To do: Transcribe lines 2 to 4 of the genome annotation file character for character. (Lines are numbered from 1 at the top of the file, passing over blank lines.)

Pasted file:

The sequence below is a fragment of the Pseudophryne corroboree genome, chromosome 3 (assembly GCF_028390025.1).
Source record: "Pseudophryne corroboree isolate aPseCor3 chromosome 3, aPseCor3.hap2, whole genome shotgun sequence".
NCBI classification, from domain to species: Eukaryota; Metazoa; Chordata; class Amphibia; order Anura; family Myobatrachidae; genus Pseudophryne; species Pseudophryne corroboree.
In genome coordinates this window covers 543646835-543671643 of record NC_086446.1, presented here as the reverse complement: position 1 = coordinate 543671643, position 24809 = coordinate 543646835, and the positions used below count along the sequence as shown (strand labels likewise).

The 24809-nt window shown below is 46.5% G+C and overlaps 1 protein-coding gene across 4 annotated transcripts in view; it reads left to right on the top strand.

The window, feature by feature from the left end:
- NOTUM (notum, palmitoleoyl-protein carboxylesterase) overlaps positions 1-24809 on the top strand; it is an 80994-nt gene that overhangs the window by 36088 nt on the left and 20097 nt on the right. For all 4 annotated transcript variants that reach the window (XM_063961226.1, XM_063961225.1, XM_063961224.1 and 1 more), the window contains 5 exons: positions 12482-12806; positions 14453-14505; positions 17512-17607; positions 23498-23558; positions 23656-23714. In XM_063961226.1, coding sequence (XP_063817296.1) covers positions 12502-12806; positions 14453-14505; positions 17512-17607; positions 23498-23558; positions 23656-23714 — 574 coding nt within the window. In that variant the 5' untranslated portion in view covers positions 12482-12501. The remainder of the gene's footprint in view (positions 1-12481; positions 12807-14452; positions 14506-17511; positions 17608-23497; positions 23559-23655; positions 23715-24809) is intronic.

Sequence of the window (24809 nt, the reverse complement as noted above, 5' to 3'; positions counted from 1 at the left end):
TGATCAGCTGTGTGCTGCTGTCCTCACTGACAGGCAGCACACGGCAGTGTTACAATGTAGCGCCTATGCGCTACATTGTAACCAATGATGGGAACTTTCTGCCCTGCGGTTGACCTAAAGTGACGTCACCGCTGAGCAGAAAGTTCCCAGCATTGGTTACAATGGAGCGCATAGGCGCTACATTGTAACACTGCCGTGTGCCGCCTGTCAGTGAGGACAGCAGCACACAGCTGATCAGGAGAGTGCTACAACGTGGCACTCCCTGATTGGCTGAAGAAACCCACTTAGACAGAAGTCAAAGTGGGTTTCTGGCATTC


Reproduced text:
Source record: "Pseudophryne corroboree isolate aPseCor3 chromosome 3, aPseCor3.hap2, whole genome shotgun sequence".
NCBI classification, from domain to species: Eukaryota; Metazoa; Chordata; class Amphibia; order Anura; family Myobatrachidae; genus Pseudophryne; species Pseudophryne corroboree.
In genome coordinates this window covers 543646835-543671643 of record NC_086446.1, presented here as the reverse complement: position 1 = coordinate 543671643, position 24809 = coordinate 543646835, and the positions used below count along the sequence as shown (strand labels likewise).